Erice is a small town that stand above Trapani, from the homonymous mount. A small Jewish group was very active between 13th and 15th century, until the expulsion. Living in all area, they were more gathered nearby the northern wall of the town, near what is now the church of Sant’Antonio Abate. The area was severely damaged by anti-Jewish riots in 1392. The Jews were presented with a choice: convert or die. Not far from here was the cemetery. The Jews living here worked as ironsmiths, goldsmiths, cotton workers, carpenters, merchants and money lenders. Some owned land on which they grew vines. Today, the memory of the town’s former Jewish population lives on in the place names of Via Giudaica and Via Apolline, on the northern side.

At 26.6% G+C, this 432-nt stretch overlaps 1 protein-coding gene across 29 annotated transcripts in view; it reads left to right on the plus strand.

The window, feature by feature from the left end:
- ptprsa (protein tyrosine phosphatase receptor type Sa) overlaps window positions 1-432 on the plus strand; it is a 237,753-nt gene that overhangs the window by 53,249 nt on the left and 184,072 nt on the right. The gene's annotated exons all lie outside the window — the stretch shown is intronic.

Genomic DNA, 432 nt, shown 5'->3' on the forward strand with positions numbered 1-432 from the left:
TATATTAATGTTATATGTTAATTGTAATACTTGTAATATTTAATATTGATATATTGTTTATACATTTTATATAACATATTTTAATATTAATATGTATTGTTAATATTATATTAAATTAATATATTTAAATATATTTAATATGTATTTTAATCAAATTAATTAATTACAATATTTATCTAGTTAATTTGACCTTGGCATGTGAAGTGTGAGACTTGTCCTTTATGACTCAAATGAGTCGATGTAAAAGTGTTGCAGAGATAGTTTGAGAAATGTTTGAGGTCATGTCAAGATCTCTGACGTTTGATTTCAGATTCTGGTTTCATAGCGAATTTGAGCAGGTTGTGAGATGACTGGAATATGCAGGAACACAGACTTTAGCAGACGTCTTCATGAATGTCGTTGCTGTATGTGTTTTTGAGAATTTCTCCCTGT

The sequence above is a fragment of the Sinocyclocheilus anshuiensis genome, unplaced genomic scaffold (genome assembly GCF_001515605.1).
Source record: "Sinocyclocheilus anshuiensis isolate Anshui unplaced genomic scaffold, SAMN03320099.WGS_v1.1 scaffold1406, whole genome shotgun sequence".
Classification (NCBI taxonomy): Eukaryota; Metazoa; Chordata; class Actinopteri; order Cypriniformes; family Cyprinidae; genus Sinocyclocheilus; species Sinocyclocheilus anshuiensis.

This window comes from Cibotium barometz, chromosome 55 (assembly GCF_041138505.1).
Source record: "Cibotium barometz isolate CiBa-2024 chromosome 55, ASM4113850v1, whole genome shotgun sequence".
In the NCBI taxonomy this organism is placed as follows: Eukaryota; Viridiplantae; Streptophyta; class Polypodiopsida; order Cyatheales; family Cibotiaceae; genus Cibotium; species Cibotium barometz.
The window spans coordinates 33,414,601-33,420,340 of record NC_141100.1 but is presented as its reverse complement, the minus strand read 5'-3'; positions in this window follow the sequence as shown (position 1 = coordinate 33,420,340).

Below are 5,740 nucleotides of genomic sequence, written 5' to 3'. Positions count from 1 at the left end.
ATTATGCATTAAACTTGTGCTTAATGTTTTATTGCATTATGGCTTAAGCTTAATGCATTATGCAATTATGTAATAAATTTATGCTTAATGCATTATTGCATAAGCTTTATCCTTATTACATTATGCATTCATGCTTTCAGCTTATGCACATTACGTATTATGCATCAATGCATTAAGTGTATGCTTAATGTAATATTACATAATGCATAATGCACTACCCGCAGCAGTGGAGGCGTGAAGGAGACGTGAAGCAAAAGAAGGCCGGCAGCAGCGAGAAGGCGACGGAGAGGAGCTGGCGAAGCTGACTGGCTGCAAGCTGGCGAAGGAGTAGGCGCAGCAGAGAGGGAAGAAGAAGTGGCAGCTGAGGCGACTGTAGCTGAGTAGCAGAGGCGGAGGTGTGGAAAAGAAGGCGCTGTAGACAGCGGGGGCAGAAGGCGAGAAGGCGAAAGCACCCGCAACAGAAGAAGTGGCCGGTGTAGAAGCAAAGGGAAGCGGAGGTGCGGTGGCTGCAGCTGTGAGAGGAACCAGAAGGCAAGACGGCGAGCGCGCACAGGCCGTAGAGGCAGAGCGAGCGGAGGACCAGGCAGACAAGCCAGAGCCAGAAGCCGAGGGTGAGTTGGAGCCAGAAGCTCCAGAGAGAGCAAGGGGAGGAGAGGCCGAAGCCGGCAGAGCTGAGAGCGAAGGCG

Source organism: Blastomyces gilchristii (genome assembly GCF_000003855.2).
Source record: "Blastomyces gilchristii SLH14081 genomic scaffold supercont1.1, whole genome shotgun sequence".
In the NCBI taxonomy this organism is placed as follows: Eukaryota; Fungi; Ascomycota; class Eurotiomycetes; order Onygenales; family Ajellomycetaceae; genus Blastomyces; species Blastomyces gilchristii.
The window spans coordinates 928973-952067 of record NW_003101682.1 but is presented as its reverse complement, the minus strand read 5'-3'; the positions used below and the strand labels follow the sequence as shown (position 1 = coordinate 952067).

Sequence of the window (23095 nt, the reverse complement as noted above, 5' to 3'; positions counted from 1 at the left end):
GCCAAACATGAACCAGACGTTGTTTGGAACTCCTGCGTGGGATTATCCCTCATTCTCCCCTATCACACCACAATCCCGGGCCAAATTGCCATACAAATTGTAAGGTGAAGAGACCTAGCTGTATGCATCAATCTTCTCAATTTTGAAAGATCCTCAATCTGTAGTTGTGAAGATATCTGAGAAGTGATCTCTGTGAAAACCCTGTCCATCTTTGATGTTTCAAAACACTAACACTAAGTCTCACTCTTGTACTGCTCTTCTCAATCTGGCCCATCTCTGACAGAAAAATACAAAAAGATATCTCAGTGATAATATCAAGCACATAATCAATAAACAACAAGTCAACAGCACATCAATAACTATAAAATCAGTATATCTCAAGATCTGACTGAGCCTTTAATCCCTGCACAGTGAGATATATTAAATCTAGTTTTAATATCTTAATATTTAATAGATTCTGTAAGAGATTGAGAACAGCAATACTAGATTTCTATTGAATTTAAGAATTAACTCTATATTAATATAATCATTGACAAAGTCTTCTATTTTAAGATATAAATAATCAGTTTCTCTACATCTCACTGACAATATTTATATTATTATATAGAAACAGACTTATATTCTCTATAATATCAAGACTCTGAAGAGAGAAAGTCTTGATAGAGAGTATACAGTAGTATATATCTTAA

The Antonio Cordici Museum holds the only surviving Jewish tombstone. A cabinet displays a fragment of a Roman oil lamp portraying a menorah.
A second inscription, now lost, was located in the now restored church of S. Antonio Abate. It attested the presence of the synagogue in the Caim courtyard near the “Piscina Apollonis”. The synagogue became a private house after the Jews were expelled.
Polo museale Antonio Cordici
Vico San Rocco, 1 – Erice
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